“locust,” but that we should realize how all these actors in the sad drama of man’s rebellion and judgment are like a dark background for the glory of the coming Lord, and that all is to lead to the separation of our hearts from this present evil age. In this way we shall “keep” the things that are written.

John addresses the book to the seven churches in Asia, as verse Revelation 1:4 says. In these seven churches all church history was portrayed, as Revelation 2:1-29 and Revelation 3:1-22 show; we may therefore accept the book as addressed to the whole church during the centuries of its sojourn in this world, and appropriate to the whole church the grace and peace of this opening salutation.

The grace and peace proceed from the three Persons of the Godhead, but each of the three is presented in a way that differs from the rest of the New Testament. First we have God in His unchanging greatness; eternally and immutably He IS, and therefore as regards the past, He was, and as regards the future, He is to come. He sits therefore above the storms that in this book we are to see raging on the earth, and even in the Heavens.

The second Person named here is the Holy Spirit. He is not presented as the one Spirit of the Epistles but as “the seven Spirits,” an allusion, we suppose, to Isaiah 11:2. In our verse they are “before His throne,” as being ready to act in the government of the earth. The Spirit is one as to His Person, and this fact is greatly emphasized in connection with the formation of the church, and his activities therein, as we see in 1 Corinthians 12:1-31. Yet in His governmental activities He is viewed in a sevenfold way, and the final actions of Divine government are contemplated in this last book of the Bible.

In the third place grace and peace proceed from Jesus Christ, who is presented in a threefold way. He is the faithful Witness in contrast to all others who have borne witness of God. They have each and all failed somewhere. In Him God himself has been perfectly declared, and all truth maintained in full integrity. In considering Him thus, our thoughts have mainly to travel into the past.

But He is also the First Begotten of the dead, and it is this that characterizes Him at the present moment. The church is based upon Him as risen from the dead. Indeed, it was not until He was risen and ascended that the Holy Ghost was shed forth so that the church might be formed.

Then thirdly, He is the Prince of the kings of the earth. He is this in title at the present moment, but He will not publicly assume that place until His second advent, so that considering Him thus our thoughts travel to the future. How comprehensively then—past, present and future—is He set before us. All this He is, and all this He would be, even if no soul of man had received salvation through Him.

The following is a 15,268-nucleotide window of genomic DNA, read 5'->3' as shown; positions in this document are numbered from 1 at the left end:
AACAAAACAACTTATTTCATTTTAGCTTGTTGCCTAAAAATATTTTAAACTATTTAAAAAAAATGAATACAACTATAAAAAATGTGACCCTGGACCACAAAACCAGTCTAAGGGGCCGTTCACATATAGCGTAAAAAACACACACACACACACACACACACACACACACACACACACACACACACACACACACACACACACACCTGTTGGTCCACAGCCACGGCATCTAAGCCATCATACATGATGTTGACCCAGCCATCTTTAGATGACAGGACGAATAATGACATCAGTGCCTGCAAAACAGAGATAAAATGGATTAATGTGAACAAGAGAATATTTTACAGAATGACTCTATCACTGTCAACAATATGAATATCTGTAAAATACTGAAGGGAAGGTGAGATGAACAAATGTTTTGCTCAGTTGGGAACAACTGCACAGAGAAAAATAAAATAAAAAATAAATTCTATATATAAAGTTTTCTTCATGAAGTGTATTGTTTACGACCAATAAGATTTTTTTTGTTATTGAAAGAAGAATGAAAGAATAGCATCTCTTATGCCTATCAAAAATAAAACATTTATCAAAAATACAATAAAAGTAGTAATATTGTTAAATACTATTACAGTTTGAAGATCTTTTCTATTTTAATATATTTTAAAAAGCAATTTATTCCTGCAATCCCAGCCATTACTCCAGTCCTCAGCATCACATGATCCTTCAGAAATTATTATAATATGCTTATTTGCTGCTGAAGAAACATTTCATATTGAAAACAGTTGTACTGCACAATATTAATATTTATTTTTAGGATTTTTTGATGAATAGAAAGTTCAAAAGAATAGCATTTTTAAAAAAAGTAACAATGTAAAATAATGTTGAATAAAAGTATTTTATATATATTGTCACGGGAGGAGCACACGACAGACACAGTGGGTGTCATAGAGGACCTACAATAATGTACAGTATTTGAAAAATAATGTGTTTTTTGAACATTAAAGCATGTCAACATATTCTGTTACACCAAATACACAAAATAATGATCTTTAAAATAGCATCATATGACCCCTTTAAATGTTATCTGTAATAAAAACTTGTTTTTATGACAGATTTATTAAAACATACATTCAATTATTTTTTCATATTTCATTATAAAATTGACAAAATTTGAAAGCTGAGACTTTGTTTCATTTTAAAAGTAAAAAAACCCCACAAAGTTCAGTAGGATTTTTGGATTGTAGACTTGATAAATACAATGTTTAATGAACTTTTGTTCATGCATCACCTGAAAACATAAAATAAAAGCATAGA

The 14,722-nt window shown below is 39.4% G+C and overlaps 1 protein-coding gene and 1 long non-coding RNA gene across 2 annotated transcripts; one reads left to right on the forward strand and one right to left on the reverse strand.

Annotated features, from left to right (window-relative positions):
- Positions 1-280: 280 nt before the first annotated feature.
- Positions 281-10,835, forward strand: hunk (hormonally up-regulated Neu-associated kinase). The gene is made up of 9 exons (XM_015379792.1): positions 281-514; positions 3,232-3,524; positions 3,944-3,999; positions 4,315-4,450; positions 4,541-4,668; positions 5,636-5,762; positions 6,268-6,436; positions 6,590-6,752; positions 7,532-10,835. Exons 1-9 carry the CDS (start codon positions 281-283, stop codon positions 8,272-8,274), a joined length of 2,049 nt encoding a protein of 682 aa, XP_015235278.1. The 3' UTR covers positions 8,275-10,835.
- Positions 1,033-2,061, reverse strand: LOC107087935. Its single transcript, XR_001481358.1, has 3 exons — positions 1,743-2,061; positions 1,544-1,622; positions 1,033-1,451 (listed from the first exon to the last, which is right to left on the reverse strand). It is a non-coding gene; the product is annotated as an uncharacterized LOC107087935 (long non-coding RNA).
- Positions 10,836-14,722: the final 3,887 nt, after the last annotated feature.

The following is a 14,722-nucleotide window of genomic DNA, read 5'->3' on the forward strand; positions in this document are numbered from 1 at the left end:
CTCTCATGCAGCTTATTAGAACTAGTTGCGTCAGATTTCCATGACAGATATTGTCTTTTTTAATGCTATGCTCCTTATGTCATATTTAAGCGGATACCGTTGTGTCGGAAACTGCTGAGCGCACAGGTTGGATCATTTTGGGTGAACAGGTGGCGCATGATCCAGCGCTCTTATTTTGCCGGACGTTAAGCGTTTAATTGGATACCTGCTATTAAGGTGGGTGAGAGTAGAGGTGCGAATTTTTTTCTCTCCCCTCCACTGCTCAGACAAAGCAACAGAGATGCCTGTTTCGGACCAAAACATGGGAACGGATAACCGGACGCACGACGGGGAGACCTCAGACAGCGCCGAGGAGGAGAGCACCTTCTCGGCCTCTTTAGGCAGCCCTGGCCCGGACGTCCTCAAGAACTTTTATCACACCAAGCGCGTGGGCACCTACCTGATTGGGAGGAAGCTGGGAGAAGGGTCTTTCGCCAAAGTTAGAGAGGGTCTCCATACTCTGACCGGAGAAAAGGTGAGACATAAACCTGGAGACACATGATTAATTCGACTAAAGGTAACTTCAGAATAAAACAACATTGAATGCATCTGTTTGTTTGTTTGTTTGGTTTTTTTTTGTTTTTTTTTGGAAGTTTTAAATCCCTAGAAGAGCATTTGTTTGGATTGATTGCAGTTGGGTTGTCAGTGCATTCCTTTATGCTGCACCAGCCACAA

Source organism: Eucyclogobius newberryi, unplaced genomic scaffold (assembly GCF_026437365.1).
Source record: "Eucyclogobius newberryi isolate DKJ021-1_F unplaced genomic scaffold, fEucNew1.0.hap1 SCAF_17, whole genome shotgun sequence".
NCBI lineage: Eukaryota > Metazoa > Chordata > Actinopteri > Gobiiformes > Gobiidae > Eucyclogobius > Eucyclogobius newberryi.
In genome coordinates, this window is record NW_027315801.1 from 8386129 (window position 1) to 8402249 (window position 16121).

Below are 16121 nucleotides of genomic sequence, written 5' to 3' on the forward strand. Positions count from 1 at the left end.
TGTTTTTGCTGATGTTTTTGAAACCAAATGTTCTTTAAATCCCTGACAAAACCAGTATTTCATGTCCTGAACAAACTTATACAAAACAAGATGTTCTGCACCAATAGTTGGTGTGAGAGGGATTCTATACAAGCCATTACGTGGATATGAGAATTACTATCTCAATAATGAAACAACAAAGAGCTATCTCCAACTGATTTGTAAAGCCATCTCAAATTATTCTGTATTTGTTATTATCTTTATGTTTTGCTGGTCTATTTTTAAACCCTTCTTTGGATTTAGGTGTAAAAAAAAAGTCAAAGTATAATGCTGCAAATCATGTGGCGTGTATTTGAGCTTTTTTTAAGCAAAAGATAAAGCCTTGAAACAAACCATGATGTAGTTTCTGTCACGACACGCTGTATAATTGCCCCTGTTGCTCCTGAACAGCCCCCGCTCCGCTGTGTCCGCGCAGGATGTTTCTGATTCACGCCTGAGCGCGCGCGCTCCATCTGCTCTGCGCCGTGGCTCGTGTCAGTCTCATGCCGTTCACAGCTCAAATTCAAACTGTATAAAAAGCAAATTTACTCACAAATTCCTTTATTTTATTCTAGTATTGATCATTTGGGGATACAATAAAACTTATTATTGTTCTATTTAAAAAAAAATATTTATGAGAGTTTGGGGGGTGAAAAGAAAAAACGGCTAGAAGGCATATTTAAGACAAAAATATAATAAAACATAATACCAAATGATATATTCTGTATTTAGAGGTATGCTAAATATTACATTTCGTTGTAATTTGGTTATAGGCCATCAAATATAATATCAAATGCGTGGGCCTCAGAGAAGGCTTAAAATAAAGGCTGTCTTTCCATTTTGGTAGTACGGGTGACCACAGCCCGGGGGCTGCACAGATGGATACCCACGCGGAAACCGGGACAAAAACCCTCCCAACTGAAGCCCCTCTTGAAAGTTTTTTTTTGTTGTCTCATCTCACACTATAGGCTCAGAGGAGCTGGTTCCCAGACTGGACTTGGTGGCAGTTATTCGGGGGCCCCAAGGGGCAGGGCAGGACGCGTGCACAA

But we have received eternal blessing through Him, and hence we know Him in a very intimate way which calls forth an outburst of praise. He loves us and has declared that abiding fact firstly in a work of purification, washing us from our sins in His own blood, and then in a work of exaltation, making us kings and priests to His God and Father. Only as washed from our sins could we be introduced into such a place as that, and it is worthy of note that directly we have Christian blessings mentioned we have God presented in the light in which we know Him—the God and Father of our Lord Jesus Christ—rather than as the eternal I AM, as in verse Revelation 1:4.

To such an One as this, known through grace, we heartily ascribe the glory and dominion for ever and ever. Glory and domination have ever been pursued by fallen men. Not one of them has been worthy to receive it, and if in any measure they have attained to it, nothing but oppression has resulted for the masses, and ultimately disaster for themselves. Here at last is One worthy to have it, and wield it to the glory of God and the blessing of men—worthy by reason of who He is as well as what He has done. It is remarkable that we have exactly the same words in 1 Peter 5:11. What is there ascribed to “the God of all grace” is here ascribed to Jesus Christ: pretty clear proof, this, of WHO He really is.

Verse Revelation 1:7 gives us in very small compass the main theme of the book. The consummation is announced before we see the steps that lead up to it. The same feature characterizes many of the Psalms in the Old Testament. The public and glorious appearing of Christ will bring everything to a head. Every eye shall see Him in surroundings that indicate His Deity, for it is Jehovah, “who maketh the clouds His chariot: who walketh upon the wings of the wind” (Psalms 104:3). Zechariah had declared, “They shall look upon Me whom they have pierced” (Zechariah 12:10), and this shall be fulfilled. He had also declared that there should be those of Israel who should see then the enormity of their national sin in His rejection, and mourn for it in deep repentance. Our verse here announces that all kindreds of the earth shall wail because of Him; not in repentance evidently, but because it seals their doom, and they realize it. Plain proof, this that the world is not going to be converted as the preparation for His coming.